The Congregational Church on State Road is always open to visitors. Solid and settled as it now looks, even this structure did not escape the Islanders’ penchant for moving buildings around. The original churchyard, where the first settlers of the town are buried, is about a quarter of a mile down the road. Near the church is the West Tisbury Town Hall. Several old houses here started out as inns, back when a trip from the down-Island ports to Aquinnah or Chilmark was a long haul over sandy roads. Daniel Webster stayed at the house next to the store building. Across the little pond from the old inn is the site of a house built by Miles Standish’s son in 1668.The largest houses in town were owned by captains, and some of the finest are still occupied by their descendants. Several captains’ houses can be found on Music Street, given its name after a number of its families purchased pianos with new whaling money. Other points of interest are Cedar Tree Neck Sanctuary, and the Polly Hill Arboretum. Cedar Tree Neck offers unspoiled woods, with a freshwater pond and brooks, bounded by North Shore Beach. The Arboretum contains more than 200 species of trees, a picnic area, and Visitors’ Center.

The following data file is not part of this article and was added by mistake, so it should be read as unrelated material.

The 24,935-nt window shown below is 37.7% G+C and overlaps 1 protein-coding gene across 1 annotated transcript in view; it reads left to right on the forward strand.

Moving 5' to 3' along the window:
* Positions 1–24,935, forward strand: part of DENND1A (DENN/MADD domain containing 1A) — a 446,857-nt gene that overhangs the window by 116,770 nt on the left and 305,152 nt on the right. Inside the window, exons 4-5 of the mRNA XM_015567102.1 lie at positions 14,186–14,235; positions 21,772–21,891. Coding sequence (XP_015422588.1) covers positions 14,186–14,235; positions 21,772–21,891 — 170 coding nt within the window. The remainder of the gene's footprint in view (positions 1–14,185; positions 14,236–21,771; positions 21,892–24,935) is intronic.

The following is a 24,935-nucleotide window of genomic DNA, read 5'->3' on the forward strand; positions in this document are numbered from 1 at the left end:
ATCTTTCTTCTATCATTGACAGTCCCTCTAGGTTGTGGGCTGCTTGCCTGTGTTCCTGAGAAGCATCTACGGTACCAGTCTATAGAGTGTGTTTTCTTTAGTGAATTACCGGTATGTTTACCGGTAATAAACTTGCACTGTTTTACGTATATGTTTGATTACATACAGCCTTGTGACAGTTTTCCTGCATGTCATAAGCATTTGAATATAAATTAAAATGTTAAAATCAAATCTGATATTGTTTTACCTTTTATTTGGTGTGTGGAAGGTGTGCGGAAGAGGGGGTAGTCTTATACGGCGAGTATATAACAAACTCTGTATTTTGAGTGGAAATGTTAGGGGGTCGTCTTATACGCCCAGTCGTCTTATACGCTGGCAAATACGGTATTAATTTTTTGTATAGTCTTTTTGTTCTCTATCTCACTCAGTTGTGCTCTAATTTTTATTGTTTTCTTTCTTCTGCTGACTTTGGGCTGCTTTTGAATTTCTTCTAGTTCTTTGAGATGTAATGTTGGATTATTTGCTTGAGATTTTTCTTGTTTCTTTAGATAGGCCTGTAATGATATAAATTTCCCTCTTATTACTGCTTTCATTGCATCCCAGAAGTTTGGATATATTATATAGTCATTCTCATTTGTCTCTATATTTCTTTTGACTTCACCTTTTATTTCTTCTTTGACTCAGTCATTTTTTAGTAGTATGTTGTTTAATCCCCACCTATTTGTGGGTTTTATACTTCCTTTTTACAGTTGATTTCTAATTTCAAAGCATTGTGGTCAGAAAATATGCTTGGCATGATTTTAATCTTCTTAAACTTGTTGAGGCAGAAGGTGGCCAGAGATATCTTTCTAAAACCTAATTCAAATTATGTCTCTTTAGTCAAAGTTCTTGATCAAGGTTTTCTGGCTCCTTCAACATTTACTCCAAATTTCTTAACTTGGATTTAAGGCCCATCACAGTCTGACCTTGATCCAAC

Chilmark is a town of rolling hills and unmatched coastline. Not so long ago uninhabited except for an occasional farm or fishing village, it now provides the setting for many a beautiful summer home. The stone fences of the sheep farms still ribbon the hills, while the old stone animal pound stands on the South Road, a reminder of the days when a gate left open resulted in a roaming flock and a fine for its owner.

The Menemsha Crossroad joins North Road and takes one to the fishing village once known as Menemsha Creek. Here the draggers still come in with their great nets and the lobstermen land their catches. Seafood may be purchased on the spot. Lovely private vessels lie along the docks while yachtsmen take on fresh water and supplies. A safe public bathing beach is another attraction. Menemsha is also the home of a Coast Guard station. Before the days when the Coast Guard looked out for shipwrecked vessels, Vineyarders took it upon themselves to form volunteer groups that provided assistance to sailors in times of need. Open dories were launched into the stormy seas from Squibnocket Landing, the only beach on the South Shore shallow enough for a boat to be launched or landed in heavy weather. It is now a beach for year-round and summer Chilmark residents.